At EPFL researchers are working together with colleagues from Italy on the construction of a time machine that will allow you to immerse yourself in the Venice of the past. The team, headed by Frédéric Kaplan, has already digitised two million documents and images for this purpose. Specially developed search engines are bringing this digital heritage to life.

Prof. Frédéric Kaplan, Head of the Venice Time Machine project (left) and his research employee Isabella di Lenardo. (Photo: Kellenberger Kaminski Photographie)

“Recently, I was standing on the Rialto Bridge in Venice in front of one of the tourist shops and couldn’t help thinking that in 1740, in this exact spot, Francesco Raspi’s bottega was selling clothes, just as his grandson of the same name did decades later”, explains Frédéric Kaplan. “Being able to walk around the city and feel a connection with the spirit, life and achievements of a person from the past makes quite an impression on you.” Soon, however, this is something that anyone may be able to experience.

Frédéric Kaplan is Professor of Digital Humanities at EPFL and head of the “Venice Time Machine” project. As part of this project, over 20 collaborators are digitising historical documents at the Venice city archives, at the Fondazione Giorgio Cini and the public libraries in Venice. The city archive alone covers a period of 1,000 years and fills 80 kilometres of shelves. In less than two years the team has already managed to scan two million documents, maps and images. For some of these it has used a specially developed scanner with a rotatable, two-metre-wide table that can be fed with several A3 documents simultaneously. This is the fastest machine of its kind in the world and can process up to 8,000 images a day. “We are dealing here with ‘dark matter’ – documents that hardly anyone has studied before us”, says the computer scientist.

Prof. Frédéric Kaplan (left) and his research employee Isabella di Lenardo. (Photo: Kellenberger Kaminski Photographie)

Search engines are making this digitised historical material accessible. A system known as “Replica” analyses images and finds pictures of St Mark’s Square, for example, even if these have been captured from different perspectives, or recognises scenes in different styles, but of the same genre. Frédéric Kaplan demonstrates how, in a matter of seconds, “Replica” finds all paintings containing a previously selected element – such as the infant at the feet of the Madonna – and regroups the paintings on the basis of this information. This is made possible by means of a technique known as deep learning, which has revolutionised data processing in recent years.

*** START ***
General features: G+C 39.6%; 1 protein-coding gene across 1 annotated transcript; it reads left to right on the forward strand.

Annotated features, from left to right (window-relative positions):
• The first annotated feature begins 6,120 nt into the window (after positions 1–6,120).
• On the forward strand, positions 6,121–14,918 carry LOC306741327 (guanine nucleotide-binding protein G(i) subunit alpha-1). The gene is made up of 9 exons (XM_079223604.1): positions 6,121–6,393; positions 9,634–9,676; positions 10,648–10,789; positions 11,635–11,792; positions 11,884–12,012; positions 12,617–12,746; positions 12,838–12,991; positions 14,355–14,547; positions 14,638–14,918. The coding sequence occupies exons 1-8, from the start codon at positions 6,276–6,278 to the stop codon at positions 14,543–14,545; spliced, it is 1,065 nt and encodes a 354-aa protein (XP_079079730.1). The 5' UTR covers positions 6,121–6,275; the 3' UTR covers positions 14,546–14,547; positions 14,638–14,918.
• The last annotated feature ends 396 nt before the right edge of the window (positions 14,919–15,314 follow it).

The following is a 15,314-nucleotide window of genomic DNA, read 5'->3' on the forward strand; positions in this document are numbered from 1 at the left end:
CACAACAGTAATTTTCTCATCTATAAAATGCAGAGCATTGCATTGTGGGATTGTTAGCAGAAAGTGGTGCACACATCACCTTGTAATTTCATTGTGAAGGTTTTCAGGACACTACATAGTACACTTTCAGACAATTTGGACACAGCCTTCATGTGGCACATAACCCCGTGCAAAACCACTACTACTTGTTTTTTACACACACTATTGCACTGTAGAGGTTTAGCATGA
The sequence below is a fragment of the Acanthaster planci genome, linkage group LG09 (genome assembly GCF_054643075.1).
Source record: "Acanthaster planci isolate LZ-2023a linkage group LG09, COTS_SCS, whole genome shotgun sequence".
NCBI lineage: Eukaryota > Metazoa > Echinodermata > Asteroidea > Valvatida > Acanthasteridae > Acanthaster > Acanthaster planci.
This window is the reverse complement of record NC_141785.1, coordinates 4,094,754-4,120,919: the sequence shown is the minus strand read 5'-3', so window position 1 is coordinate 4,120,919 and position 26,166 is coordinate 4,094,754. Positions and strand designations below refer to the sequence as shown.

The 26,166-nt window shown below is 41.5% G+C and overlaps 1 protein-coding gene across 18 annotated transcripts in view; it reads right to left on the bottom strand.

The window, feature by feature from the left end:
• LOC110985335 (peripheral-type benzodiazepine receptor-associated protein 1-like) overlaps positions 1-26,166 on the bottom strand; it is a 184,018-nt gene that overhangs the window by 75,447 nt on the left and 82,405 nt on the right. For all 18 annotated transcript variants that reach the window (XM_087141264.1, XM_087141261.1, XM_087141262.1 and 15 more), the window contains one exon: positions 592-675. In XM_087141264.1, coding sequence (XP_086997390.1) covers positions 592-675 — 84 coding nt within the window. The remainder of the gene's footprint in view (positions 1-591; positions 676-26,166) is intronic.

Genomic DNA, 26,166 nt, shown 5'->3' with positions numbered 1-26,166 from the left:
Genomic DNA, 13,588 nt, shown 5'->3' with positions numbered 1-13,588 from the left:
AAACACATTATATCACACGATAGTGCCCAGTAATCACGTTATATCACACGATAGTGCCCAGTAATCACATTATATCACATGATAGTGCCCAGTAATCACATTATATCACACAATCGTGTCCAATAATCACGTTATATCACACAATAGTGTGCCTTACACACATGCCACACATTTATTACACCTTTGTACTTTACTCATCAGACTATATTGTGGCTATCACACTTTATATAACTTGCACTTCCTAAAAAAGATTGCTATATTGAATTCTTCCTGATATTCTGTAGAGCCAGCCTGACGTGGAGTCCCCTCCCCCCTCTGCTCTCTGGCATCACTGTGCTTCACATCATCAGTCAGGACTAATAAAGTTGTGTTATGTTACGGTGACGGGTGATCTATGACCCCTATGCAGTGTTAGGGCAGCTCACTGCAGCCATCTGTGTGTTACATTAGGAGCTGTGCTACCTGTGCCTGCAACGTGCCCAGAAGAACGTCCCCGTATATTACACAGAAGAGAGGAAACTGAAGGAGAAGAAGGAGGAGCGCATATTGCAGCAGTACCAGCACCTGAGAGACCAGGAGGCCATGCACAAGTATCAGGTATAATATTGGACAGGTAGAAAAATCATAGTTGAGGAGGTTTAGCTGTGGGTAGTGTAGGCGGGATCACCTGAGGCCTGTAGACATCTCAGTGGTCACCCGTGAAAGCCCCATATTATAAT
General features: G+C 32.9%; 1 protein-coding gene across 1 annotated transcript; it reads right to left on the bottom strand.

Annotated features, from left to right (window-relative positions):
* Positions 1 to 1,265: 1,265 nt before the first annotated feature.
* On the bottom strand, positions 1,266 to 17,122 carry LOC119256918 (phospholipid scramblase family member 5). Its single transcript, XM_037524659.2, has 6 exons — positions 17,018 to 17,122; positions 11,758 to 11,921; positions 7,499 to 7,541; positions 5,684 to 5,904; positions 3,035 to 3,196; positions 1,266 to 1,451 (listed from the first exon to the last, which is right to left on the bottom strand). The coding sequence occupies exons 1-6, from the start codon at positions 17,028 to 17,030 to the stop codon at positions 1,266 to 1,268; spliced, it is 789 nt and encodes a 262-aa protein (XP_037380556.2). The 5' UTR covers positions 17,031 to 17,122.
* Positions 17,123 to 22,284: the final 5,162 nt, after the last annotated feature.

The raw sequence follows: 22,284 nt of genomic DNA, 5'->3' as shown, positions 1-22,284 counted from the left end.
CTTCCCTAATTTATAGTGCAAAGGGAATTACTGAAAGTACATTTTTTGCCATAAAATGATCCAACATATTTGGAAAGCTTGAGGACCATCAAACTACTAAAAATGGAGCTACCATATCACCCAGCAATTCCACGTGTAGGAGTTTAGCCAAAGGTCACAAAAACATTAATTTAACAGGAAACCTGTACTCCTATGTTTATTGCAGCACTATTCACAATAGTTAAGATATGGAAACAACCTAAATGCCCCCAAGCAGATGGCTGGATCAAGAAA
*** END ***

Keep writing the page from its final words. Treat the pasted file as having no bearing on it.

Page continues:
Linking historical sources

A second search engine known as “Linked Books” finds links between archived documents, books or articles. With the help of a robotic scanner that automatically turns the pages of books, the researchers have digitised 3,000 volumes about Venice. This means that all the bibliographic entries in which a document is cited or, conversely, all cited documents in a secondary source can be found. Once historians have tested these search engines, they will be made publicly accessible in 2018.

One of the most difficult tasks is the automatic recognition of old handwriting. As part of a European project known as “READ” the researchers have developed a technique that uses deep learning to recognise whole words. This means that documents are analysed and their key characteristics – information such as names and places – are linked graphically. These documents form the core of a social network to which further documents can be added almost without limit – a Facebook of the past that allows the lives of countless tradesmen, merchants and officials to be reconstructed.

“It’s all about bringing history into the digital world”, says Frédéric Kaplan.

“Our time machine will change research by facilitating and democratising access to historical sources”, says Kaplan. It is especially important that young people in particular realise there was also a world before Google. Nevertheless, there has also been some criticism, with certain people warning about the possibility of digital data being manipulated or expressing fears that finding out about our ancestors could have a negative impact on our own lives. “That’s the biggest challenge”, according to Kaplan, “namely, how our society deals with this development.” Similar projects are already being planned in Paris, Budapest and Jerusalem. In addition, a consortium made up of 15 other institutions in addition to EPFL is applying to the European Commission to be selected as the next flagship programme with a view to constructing a European time machine. “It’s all about bringing history into the digital world”, the inventor of the “Venice Time Machine” sums up.